Me Before You
Romantic tearjerkers are a grand chick-flick tradition. In the world of weepies, we can’t fully understand two characters’ never-ending love for each other until we witness the unbearable grieving they inevitable feel upon being torn apart; it’s emotional masochism at its finest. Even when it’s half-baked – and it usually is — there’s something so satisfying about leaving a theater with red-rimmed eyes after two hours of emotional cleansing. But every once in a while, that formula is held to a bit of a higher standard, aiming to earn your tears rather than just forcefully extracting them through whatever means necessary. Me Before You, based on Jojo Moyes bestselling novel of the same name, is one of those films.
That’s not to say that Me Before You by any means reinvents the wheel. In fact, it rarely strays from the rules dictated by the genre. We’re still subjected to the sugarcoated montages and poppy soundtrack. But if you go to these sorts of films for the aforementioned catharsis, just know: this will put you through something more closely resembling a hardcore emotional detox. And for that, Me Before You already feels like a cherished staple of the genre.
After being laid off from her long-time job at a local café that’s now closing, Louisa is hired by a wealthy family to be the caretaker and companion to Will Traynor (The Hunger Games’ Sam Claflin), a man who has become recently paralyzed from the chest down due to a motorcycle accident. Wheelchair-bound and reliant for the most basic of things, Will is sullen, bitter and depressed – a far cry from the dashing, adventure-seeking man he was before. Louisa has no
experience as a caretaker, and right off the bat it’s clear that Will wants nothing to do with her. But in the classic fashion of most romance films, the more time the two spend together, the more Louisa’s endlessly cheerful presence starts to melt Will’s cold demeanor. But when Louisa finds out that Will is planning to travel to a legal assisted-suicide facility in Switzerland to end his life in the coming months, she sets out on a mission to remind Will that life is still worth living.
Emilia Clarke, who’s best known for playing “the Mother of Dragons” on HBO’s Game of Thrones, is something of a revelation. While she rarely deviates from her stone-faced persona while playing Daenerys Targaryen on the hit show, here, she’s all wide smiles and eyebrow work outs. The joy reflected on her face is infectious. If anyone can lift Will’s spirits, it’s Clarke’s Louisa. Likewise, Claflin is a star in the making. With a smile that can melt hearts, he taps into Will’s charm and frustration (and even his often not-so- subtle elitism) with delicacy.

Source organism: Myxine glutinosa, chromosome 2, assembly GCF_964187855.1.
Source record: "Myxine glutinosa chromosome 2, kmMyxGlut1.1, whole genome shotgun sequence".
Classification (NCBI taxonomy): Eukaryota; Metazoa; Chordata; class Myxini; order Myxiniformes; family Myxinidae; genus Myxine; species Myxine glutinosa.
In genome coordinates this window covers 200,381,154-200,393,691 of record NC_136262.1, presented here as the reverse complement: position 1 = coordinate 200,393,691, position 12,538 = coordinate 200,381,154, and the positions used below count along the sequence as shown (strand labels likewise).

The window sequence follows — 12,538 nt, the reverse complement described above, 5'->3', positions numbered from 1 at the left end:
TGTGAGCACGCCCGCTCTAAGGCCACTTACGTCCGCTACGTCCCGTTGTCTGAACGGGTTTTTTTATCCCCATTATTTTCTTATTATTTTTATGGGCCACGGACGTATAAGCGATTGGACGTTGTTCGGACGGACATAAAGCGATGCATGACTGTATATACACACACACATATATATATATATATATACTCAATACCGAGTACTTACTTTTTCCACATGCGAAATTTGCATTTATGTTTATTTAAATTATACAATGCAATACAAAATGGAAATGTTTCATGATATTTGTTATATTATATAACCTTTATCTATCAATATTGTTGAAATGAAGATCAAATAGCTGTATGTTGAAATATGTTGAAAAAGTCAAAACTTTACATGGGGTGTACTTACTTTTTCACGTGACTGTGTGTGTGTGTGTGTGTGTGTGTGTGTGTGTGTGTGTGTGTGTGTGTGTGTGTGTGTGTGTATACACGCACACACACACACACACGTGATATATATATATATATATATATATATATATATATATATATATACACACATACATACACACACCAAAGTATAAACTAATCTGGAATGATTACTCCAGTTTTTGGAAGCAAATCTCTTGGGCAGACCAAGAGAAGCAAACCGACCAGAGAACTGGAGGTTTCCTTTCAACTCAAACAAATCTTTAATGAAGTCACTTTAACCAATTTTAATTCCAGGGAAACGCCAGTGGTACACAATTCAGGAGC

Sidestepping the opportunity to overact at every turn, whenever he speaks, we want to lean in closer to make sure we don’t miss a single word.
Me Before You is not bogged down by sexual antics. There’s an undeniable sexual tension between Lou and Will (one that’s heartbreakingly acknowledged in one of the film’s best scenes), but instead of being a non-stop parade of “when will they finally kiss” moments, the film forces us to rely on something far more pure. Louisa mentions a silly pair of bumblebee tights she loved as a child and Will surprises her with them; Will takes Louisa for a spin on his chair during a
wedding, the two embracing and joking as couples dance around them. No matter how conventional the scene or gesture, it’s hard not to find a smile slipping onto your face. Because even if Me Before You is a romance very much in the same vein of Nicholas Sparks, there’s an electric emotional authenticity here that’s completely absent from most of Sparks’ movie adaptations. When Will tells Louisa, “You only have one life. It’s actually your duty to live it as fully as
possible.” It feels like less of cliché, and more like the god’s honest truth.
Me Before You is now playing in South Florida theaters. Click for Showtimes.
Lauren Cohen was born and raised in Miami Beach and graduated from the University of Miami with a bachelor’s degree in Motion Pictures. She has been writing about film since 2009, with her movie reviews and features appearing regularly in Examiner.com and Miami Beach News, among others. She’s interviewed some of the most recognizable faces in the film industry, including Daniel Craig, Emma Stone, Channing Tatum, Joseph Gordon-Levitt and Javier Bardem. An avid supporter of the arts, Lauren also works with the Miami Film Festival to promote the best of world cinema to the Miami community.